Rajiv Jhangiani is a core faculty member at Kwantlen Polytechnic University, Vancouver, Canada, and an Open Learning Faculty Member at Thompson Rivers University, Kamloops, Canada, where he teaches a variety of courses including social psychology, personality psychology, conservation psychology, and the psychology of genocide. He completed his PhD in Social and Personality Psychology from the University of British Columbia in 2008. Dr. Jhangiani’s research focuses on political violence, social cognition, and the scholarship of teaching and learning. His research has been supported by agencies including the Social Sciences & Humanities Research Council of Canada, the Michael Smith Foundation for Health Research and the Society for the Study of Peace, Conflict, & Violence. Dr. Jhangiani is a Faculty Fellow with the BC Open Textbook Project, the Director of Research, Resources, and Special Initiatives on the Society for the Teaching of Psychology’s Early Career Psychologists Committee, a member of the Society for the Teaching of Psychology’s Task Force on Undergraduate Skills Assessment, and an Associate Editor of Psychology Learning & Teaching. Among other honours, Dr. Jhangiani is the recipient of the Robert E. Knox Master Teacher Award from the University of British Columbia and the Roberta Sigel Award from the International Society of Political Psychology.
Hammond Tarry is a faculty member at the Adler School of Professional Psychology, Vancouver, Canada, and at Capilano University, North Vancouver, Canada. Dr. Tarry completed his doctoral research in psychology in 2001 at the University of Oxford, U.K. His thesis was entitled Delinquency, Moral Reasoning, and Social Control. He has published and supervised research on topics including sociomoral development, political orientation, attitudes toward institutional authority, and reputation management. He teaches a wide range of courses, including social psychology, group dynamics, research methods, and introductory psychology. He has a particular interest in open textbooks from a social justice perspective.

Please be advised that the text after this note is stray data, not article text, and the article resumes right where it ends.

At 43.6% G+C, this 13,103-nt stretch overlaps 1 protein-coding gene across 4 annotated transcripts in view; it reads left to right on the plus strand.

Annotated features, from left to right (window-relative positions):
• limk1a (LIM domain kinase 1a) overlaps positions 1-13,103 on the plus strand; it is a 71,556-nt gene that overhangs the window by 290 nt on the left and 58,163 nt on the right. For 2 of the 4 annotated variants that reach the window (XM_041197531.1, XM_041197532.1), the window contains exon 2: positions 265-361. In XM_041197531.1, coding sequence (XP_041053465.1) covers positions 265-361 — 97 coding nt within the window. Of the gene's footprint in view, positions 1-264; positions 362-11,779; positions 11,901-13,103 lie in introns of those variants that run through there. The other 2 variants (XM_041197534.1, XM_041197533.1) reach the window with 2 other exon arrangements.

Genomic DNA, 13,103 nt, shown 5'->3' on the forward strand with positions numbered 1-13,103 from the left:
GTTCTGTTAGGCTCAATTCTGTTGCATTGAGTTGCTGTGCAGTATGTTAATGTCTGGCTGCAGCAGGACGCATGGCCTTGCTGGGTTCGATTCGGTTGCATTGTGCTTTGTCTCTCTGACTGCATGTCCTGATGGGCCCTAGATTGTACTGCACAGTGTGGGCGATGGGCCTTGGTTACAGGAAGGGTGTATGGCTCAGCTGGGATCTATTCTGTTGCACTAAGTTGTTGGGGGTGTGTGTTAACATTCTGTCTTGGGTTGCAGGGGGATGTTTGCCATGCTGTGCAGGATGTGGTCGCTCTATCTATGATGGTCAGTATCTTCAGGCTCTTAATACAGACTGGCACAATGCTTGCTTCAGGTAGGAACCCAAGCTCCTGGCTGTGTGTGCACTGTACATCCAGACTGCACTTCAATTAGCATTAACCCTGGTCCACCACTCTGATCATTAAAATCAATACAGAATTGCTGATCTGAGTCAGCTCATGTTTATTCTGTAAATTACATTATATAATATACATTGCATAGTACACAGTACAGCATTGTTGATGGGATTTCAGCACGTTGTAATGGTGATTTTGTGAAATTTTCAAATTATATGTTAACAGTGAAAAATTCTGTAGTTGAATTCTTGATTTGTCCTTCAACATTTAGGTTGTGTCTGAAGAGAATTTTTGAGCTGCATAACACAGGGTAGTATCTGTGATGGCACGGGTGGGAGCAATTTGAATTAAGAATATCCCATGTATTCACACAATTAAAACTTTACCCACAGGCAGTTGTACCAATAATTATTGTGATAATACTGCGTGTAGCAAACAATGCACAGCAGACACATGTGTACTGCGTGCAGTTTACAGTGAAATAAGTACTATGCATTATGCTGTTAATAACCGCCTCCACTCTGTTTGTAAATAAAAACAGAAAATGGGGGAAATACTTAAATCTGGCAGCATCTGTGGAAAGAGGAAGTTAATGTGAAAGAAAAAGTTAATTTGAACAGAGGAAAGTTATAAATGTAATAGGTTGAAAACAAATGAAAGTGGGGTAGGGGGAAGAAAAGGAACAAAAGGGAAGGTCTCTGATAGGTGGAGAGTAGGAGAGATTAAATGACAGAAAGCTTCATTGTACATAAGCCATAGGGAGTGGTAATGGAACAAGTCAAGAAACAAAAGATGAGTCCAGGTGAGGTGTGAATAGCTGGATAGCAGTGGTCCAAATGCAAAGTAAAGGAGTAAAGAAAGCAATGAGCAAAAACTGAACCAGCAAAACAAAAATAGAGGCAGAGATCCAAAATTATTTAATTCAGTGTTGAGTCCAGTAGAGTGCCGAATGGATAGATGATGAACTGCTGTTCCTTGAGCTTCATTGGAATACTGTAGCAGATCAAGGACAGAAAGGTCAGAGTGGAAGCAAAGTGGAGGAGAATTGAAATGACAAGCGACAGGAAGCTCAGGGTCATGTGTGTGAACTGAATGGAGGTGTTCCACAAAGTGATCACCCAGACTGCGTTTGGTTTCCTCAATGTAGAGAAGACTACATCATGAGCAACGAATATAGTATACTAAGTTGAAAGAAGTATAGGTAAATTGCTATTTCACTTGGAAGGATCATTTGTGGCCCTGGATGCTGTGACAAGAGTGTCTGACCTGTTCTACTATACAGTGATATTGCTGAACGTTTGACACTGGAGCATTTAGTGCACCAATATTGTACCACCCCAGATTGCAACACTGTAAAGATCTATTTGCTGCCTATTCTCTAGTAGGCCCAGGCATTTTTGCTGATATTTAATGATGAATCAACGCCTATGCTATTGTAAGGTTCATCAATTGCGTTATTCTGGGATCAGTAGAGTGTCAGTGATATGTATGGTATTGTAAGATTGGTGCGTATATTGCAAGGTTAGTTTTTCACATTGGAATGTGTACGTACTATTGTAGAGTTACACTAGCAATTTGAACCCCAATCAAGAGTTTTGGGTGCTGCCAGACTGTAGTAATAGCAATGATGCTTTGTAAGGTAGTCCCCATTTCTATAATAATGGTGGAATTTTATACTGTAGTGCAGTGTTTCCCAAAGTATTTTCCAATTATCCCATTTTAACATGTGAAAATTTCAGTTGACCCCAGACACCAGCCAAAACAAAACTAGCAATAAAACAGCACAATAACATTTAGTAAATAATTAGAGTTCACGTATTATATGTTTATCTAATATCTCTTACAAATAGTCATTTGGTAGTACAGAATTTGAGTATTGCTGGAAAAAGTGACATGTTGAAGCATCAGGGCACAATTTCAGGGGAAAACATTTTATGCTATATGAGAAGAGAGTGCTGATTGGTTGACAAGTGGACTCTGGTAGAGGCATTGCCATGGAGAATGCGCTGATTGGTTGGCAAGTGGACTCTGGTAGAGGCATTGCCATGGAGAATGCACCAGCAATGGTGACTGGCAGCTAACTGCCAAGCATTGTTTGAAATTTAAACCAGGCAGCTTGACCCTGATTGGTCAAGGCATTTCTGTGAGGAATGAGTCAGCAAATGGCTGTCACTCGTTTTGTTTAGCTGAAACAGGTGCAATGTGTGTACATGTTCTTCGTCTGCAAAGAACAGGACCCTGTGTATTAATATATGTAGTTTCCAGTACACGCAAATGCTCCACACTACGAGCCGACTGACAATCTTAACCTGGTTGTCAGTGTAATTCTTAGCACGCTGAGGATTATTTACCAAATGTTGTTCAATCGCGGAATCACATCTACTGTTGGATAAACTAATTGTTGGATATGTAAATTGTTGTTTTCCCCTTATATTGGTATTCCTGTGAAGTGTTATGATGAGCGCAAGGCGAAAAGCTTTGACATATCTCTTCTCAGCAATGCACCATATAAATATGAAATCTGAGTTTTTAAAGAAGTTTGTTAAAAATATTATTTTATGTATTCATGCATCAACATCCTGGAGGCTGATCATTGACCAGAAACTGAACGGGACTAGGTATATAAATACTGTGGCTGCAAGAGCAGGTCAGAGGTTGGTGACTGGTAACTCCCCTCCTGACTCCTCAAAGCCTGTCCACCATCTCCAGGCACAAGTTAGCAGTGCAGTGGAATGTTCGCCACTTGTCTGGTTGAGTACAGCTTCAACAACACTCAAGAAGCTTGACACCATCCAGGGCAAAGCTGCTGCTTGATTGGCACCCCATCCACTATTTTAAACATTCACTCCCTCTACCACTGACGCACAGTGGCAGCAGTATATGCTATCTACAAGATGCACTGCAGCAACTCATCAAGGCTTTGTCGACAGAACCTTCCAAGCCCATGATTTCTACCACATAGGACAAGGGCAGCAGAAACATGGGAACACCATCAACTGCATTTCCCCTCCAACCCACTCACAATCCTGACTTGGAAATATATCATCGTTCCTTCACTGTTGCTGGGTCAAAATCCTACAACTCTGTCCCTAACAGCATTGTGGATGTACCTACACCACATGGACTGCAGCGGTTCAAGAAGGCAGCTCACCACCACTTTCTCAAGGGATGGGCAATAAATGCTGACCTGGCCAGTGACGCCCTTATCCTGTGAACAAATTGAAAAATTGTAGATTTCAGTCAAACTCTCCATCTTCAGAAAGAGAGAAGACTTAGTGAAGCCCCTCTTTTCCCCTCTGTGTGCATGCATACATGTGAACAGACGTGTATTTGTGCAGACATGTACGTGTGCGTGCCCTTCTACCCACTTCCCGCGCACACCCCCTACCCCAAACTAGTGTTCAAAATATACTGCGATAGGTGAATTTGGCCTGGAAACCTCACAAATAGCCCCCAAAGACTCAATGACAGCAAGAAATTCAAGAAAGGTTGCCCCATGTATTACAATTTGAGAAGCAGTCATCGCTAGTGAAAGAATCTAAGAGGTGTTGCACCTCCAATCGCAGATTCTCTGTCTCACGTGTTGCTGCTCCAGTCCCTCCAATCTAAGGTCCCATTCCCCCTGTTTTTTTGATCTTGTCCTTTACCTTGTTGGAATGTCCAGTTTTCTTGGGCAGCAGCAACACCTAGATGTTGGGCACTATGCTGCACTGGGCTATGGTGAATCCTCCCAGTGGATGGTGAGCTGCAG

Charles Stangor is professor of psychology at the University of Maryland. He has also taught at the New School for Social Research, Michigan State University, and the University of Tübingen in Germany. He received his BA from Beloit College in 1973 and his PhD from New York University in 1986. Dr. Stangor is the recipient of research grants from the National Institute of Mental Health and from the National Science Foundation. He has published seven books and over seventy research articles and book chapters and has served as an associate editor of the European Journal of Social Psychology. He is a charter fellow of the American Psychological Society. He has served as the chair of the executive committee and is currently executive officer for the Society for Experimental Social Psychology. Dr. Stangor’s research interests concern the development of stereotypes and prejudice and their influences upon individuals who are potential victims of discrimination. Dr. Stangor regularly teaches social psychology, research methods, and, at the graduate level, Fundamentals of Social Psychology and Group Processes. Dr. Stangor is chair of the undergraduate committee in the psychology department and has won the distinguished teaching award from the University of Maryland. Dr. Stangor also serves as the chair of the psychology department’s human subjects committee.
This is a derivative of Principle of Social Psychology by Charles Stangor used under CC BY-NC-SA. This work, unless otherwise expressly stated, is licensed under a Creative Commons Attribution-NonCommercial-ShareAlike 4.0 International License.